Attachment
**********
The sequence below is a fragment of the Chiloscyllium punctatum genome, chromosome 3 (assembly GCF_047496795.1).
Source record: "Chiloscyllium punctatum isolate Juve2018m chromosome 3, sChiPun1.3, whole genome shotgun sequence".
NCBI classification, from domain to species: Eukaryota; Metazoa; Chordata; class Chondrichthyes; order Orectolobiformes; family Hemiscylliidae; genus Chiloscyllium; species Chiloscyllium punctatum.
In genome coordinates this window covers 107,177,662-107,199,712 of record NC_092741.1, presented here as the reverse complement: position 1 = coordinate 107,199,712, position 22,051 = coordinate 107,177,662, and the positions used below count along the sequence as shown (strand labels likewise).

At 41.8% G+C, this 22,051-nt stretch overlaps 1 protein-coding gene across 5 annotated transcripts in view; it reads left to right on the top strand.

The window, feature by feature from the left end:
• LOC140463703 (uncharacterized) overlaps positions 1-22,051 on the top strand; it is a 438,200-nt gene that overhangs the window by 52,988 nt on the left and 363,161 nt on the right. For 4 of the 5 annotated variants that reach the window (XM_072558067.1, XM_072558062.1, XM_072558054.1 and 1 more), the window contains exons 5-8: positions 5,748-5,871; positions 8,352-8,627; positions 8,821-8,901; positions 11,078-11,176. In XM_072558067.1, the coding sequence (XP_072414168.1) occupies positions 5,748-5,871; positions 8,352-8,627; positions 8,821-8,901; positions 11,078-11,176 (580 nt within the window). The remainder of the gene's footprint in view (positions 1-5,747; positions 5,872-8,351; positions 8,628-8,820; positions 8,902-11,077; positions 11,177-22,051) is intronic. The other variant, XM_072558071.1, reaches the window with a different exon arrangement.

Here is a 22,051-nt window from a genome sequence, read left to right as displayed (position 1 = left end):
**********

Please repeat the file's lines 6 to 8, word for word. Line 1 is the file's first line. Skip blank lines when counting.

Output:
The window, feature by feature from the left end:
• LOC140463703 (uncharacterized) overlaps positions 1-22,051 on the top strand; it is a 438,200-nt gene that overhangs the window by 52,988 nt on the left and 363,161 nt on the right. For 4 of the 5 annotated variants that reach the window (XM_072558067.1, XM_072558062.1, XM_072558054.1 and 1 more), the window contains exons 5-8: positions 5,748-5,871; positions 8,352-8,627; positions 8,821-8,901; positions 11,078-11,176. In XM_072558067.1, the coding sequence (XP_072414168.1) occupies positions 5,748-5,871; positions 8,352-8,627; positions 8,821-8,901; positions 11,078-11,176 (580 nt within the window). The remainder of the gene's footprint in view (positions 1-5,747; positions 5,872-8,351; positions 8,628-8,820; positions 8,902-11,077; positions 11,177-22,051) is intronic. The other variant, XM_072558071.1, reaches the window with a different exon arrangement.

Here is a 22,051-nt window from a genome sequence, read left to right as displayed (position 1 = left end):